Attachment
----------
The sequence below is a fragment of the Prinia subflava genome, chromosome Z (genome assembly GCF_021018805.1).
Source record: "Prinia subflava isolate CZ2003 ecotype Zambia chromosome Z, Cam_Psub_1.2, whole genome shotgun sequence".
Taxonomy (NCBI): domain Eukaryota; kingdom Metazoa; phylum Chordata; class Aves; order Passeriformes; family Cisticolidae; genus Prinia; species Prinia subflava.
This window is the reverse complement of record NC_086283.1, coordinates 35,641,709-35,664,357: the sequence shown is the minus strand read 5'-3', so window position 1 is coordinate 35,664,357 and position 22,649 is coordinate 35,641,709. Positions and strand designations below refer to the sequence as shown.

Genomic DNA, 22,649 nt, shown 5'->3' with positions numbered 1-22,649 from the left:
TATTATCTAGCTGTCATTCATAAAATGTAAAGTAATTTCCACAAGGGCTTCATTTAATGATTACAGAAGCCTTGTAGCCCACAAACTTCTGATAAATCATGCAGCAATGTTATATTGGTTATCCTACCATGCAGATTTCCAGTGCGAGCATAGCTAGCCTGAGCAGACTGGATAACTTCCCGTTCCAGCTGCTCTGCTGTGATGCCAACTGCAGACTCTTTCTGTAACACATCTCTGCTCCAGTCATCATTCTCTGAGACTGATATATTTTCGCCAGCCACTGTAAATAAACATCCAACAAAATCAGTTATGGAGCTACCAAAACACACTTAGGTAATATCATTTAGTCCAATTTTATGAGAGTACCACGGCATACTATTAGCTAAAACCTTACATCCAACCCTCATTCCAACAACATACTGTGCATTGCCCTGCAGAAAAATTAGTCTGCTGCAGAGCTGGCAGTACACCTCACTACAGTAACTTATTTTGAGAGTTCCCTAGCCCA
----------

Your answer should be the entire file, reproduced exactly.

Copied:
The sequence below is a fragment of the Prinia subflava genome, chromosome Z (genome assembly GCF_021018805.1).
Source record: "Prinia subflava isolate CZ2003 ecotype Zambia chromosome Z, Cam_Psub_1.2, whole genome shotgun sequence".
Taxonomy (NCBI): domain Eukaryota; kingdom Metazoa; phylum Chordata; class Aves; order Passeriformes; family Cisticolidae; genus Prinia; species Prinia subflava.
This window is the reverse complement of record NC_086283.1, coordinates 35,641,709-35,664,357: the sequence shown is the minus strand read 5'-3', so window position 1 is coordinate 35,664,357 and position 22,649 is coordinate 35,641,709. Positions and strand designations below refer to the sequence as shown.

Genomic DNA, 22,649 nt, shown 5'->3' with positions numbered 1-22,649 from the left:
TATTATCTAGCTGTCATTCATAAAATGTAAAGTAATTTCCACAAGGGCTTCATTTAATGATTACAGAAGCCTTGTAGCCCACAAACTTCTGATAAATCATGCAGCAATGTTATATTGGTTATCCTACCATGCAGATTTCCAGTGCGAGCATAGCTAGCCTGAGCAGACTGGATAACTTCCCGTTCCAGCTGCTCTGCTGTGATGCCAACTGCAGACTCTTTCTGTAACACATCTCTGCTCCAGTCATCATTCTCTGAGACTGATATATTTTCGCCAGCCACTGTAAATAAACATCCAACAAAATCAGTTATGGAGCTACCAAAACACACTTAGGTAATATCATTTAGTCCAATTTTATGAGAGTACCACGGCATACTATTAGCTAAAACCTTACATCCAACCCTCATTCCAACAACATACTGTGCATTGCCCTGCAGAAAAATTAGTCTGCTGCAGAGCTGGCAGTACACCTCACTACAGTAACTTATTTTGAGAGTTCCCTAGCCCA